Johannesburg - SuperSport United will try again next year to win the CAF Confederation Cup after finishing runners-up this season to TP Mazembe of the Democratic Republic of Congo.
The Pretoria club, known as Matsatsantsa (the trendsetters), are among 55 who will go into a draw in Cairo on Wednesday for the preliminary and first rounds of the second-tier African competition.
SuperSport lost their first CAF final 2-1 on aggregate to vastly more experienced continental campaigners Mazembe after a goalless second leg in South Africa.
Mazembe will not be part of the Confederation Cup draw as they have qualified for the more lucrative CAF Champions League, whose 2018 draw will also be made on Wednesday.
South Africa are among 12 countries entitled on merit to two places in the draw and African debutants Cape Town City will be the other representatives.
City are coached by former national team striker Benni McCarthy, who was part of the 2004 UEFA Champions League-winning Porto team managed by Jose Mourinho.
McCarthy became a coach for the first time this year, succeeding Eric Tinkler, who moved to SuperSport halfway through the 2017 African campaign.
No coach is more desperate to win a CAF competition than former South Africa midfielder Tinkler, who has been a runner-up three times in five years.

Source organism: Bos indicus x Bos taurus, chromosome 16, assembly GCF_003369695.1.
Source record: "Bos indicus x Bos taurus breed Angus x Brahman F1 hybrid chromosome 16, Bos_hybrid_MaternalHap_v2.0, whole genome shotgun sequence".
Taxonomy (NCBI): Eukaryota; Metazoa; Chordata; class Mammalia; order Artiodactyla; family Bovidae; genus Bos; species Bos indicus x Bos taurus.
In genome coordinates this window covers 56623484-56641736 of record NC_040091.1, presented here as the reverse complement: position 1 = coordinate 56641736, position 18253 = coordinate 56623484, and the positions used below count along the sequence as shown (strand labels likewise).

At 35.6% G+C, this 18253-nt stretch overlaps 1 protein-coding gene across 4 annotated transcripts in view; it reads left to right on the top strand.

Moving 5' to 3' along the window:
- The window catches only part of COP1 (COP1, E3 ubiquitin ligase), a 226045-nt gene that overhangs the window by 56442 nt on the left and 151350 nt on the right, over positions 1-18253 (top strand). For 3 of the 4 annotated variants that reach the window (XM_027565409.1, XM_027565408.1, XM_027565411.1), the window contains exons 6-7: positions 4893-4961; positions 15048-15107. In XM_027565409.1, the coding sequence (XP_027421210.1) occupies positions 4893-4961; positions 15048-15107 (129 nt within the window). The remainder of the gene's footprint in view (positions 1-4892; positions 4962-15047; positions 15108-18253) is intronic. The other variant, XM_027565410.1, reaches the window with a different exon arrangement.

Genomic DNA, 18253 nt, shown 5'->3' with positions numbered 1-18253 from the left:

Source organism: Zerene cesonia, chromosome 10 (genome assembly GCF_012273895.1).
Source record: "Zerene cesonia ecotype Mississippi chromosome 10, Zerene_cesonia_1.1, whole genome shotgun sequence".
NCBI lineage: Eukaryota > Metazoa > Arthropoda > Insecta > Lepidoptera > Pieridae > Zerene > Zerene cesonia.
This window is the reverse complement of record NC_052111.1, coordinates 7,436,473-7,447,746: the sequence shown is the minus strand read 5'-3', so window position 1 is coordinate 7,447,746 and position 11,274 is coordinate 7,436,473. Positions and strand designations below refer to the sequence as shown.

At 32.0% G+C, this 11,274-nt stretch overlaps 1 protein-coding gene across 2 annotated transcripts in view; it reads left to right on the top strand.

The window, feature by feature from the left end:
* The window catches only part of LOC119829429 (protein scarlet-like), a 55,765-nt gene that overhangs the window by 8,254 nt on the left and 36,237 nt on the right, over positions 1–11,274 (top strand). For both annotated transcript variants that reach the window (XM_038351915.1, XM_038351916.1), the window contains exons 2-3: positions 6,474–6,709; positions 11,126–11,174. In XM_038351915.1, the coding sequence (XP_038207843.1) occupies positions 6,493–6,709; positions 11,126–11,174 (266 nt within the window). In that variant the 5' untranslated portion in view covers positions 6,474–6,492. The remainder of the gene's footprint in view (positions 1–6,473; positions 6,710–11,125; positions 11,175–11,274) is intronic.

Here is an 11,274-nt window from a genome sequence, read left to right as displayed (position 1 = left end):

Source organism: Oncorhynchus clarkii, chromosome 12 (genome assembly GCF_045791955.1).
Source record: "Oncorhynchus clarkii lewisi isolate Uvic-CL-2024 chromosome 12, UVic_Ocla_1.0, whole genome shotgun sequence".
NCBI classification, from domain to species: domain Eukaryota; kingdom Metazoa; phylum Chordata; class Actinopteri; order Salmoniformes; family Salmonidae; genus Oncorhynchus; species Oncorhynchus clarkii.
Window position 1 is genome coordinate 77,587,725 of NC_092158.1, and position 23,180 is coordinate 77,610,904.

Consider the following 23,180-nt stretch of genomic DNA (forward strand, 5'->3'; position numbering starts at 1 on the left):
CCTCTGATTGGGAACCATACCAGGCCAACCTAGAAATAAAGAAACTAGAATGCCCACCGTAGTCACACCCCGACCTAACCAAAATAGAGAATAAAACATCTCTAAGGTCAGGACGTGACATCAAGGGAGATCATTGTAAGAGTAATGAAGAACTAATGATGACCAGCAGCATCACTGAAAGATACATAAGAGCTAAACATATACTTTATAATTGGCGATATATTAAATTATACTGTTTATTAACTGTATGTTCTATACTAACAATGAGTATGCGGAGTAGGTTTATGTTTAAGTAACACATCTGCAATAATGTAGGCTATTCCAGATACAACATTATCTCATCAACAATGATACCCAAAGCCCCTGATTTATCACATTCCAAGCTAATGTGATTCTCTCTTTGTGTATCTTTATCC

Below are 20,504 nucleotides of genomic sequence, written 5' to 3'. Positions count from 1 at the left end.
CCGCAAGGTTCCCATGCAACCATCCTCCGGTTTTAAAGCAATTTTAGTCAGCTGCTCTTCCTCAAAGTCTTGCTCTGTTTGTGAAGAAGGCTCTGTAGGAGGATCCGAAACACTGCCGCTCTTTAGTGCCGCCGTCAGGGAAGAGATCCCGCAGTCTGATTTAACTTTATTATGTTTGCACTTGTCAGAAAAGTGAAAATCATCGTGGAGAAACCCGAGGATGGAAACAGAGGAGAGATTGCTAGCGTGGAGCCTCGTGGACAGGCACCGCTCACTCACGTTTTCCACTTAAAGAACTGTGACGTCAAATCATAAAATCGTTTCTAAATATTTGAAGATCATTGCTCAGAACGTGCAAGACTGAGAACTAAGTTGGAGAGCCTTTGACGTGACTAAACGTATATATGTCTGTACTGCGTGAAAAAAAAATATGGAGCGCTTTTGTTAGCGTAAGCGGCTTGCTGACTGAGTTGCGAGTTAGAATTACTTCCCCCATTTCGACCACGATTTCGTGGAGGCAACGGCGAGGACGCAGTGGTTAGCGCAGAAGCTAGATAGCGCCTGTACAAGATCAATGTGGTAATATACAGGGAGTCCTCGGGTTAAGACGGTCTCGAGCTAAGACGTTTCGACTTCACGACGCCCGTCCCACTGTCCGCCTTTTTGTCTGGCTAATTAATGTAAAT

He was assistant coach of 2013 Champions League finalists Orlando Pirates and coach of the same club when they lost the 2015 Confederation Cup final, before failing with SuperSport.
There are seven former African champions among the 2018 Confederation Cup entrants, including back-to-back winners Enyimba of Nigeria.
Zamalek of Egypt will be another major attraction, having won nine CAF titles, including the Champions League five times.
Club Africain of Tunisia, the 1991 champions, try again to win the Confederation Cup after losing to SuperSport in the semi-finals earlier this year.
Other former champions in the draw are Asante Kotoko of Ghana, CARA of Congo Brazzaville, Hafia of Guinea and Raja Casablanca of Morocco.
Hafia, a dominant force in African football during the 1970s, make their Confederation Cup debut after a long absence from international competition.
Kotoko reached the first Confederation Cup final in 2004, losing on penalties to bitter rivals Hearts of Oak in an all-Ghana title decider.
Gendarmerie Nationale of Djibouti and Masters Security of Malawi will create history as the first clubs from their countries to compete in the African equivalent of the Europa League.